The governing body of European football has abandoned its previous ideas but has unveiled new suggestions to extend the Champions League beginning in 2024.
UEFA has abandoned its contentious suggestions for Champions League qualification but has proposed a new strategy that may potentially benefit Premier League clubs.
The governing body of European football appeared to be on track to adopt new plans to award two clubs berths in the Champions League based on their 10-year coefficient. Proposals had also been made to increase the number of matches in the group stage from six to ten.
The plans were welcomed with scorn across Europe, with many supporters seeing it as analogous to last year’s unsuccessful European Super League in assisting the continent’s biggest teams in ensuring their seats at the top table. On Monday, the European Clubs Association gathered in Madrid to examine suggestions to expand the competition.
Following new talks with the ECA, UEFA has officially confirmed that the “Swiss system” will not be used beginning with the 2024/25 season. A statement also stated that plans to expand the group stage to ten games had been scrapped, with teams now set to play eight.
Despite concerns about fixture congestion, plans to extend the Champions League to 36 clubs will proceed. The four additional places will be distributed as follows: two places will be awarded to the associations with the “best collective performance by their clubs in the previous season,” with each association earning one place for the club with the highest domestic league ranking behind the Champions League positions.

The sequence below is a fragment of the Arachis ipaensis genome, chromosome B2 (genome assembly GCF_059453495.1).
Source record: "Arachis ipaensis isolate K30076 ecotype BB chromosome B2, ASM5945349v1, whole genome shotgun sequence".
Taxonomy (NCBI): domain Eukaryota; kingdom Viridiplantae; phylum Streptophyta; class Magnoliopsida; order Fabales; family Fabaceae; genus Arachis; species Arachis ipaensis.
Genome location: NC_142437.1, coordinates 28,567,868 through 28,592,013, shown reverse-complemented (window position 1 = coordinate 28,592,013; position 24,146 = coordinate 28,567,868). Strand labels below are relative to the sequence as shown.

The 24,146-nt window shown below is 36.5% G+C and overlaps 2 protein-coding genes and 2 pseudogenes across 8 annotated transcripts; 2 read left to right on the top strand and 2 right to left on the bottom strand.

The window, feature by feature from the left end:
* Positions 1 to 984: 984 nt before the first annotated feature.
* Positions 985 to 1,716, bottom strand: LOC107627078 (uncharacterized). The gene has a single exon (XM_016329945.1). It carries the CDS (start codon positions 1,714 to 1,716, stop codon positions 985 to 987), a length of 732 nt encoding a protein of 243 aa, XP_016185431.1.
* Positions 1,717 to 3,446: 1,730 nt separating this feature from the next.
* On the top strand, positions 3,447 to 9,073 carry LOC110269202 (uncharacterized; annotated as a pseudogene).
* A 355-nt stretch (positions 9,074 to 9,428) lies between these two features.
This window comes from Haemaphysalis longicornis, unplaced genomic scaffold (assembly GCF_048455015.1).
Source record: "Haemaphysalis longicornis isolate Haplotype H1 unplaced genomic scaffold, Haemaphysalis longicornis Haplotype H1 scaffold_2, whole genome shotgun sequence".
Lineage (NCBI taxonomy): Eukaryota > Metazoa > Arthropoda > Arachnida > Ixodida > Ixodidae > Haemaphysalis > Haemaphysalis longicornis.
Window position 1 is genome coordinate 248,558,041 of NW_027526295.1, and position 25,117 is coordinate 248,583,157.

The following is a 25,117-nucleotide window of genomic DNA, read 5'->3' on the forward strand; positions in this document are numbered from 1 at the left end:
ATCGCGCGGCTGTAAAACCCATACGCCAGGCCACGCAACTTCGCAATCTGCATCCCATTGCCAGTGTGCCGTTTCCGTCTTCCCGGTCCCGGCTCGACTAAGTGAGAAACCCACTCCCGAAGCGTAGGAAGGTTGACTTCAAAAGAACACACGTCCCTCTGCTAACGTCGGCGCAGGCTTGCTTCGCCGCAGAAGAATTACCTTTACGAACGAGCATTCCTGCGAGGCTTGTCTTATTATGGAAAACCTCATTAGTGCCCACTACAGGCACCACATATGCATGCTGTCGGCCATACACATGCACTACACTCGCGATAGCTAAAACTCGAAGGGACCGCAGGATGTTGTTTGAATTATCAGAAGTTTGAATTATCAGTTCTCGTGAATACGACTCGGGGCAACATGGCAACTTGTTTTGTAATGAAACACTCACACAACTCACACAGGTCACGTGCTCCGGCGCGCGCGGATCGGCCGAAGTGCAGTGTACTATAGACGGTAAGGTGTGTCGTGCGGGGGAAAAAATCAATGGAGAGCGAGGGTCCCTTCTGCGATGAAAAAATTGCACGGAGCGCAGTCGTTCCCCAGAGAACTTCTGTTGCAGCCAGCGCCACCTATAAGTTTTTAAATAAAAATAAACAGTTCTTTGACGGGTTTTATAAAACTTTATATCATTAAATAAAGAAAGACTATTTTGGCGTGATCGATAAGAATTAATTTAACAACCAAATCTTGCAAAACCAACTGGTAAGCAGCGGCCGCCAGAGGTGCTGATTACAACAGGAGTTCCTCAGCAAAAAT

According to the current season, England and the Netherlands would be the two associations given the extra spots. That may have been good news for Manchester United, as it would have meant they only needed to finish fifth to qualify for the Champions League the following season.
The two remaining spaces in the competition will be filled by the club ranked third in the association’s league and fifth in the UEFA national association ranking, as well as another domestic champion, with the so-called “champions path” being expanded from four to five clubs.
“UEFA has clearly demonstrated today that we are fully committed to respecting the fundamental values of sport and defending the key principle of open competitions, with qualification based on sporting merit, fully in line with the values and solidarity-based European sports model,” said UEFA president Aleksander Ceferin.
“Today’s decisions bring to a close an extensive consultation process in which we heard from fans, players, coaches, national associations, clubs, and leagues, to name a few, in order to find the best solution for the development and success of European football, both domestically and on the international club stage.”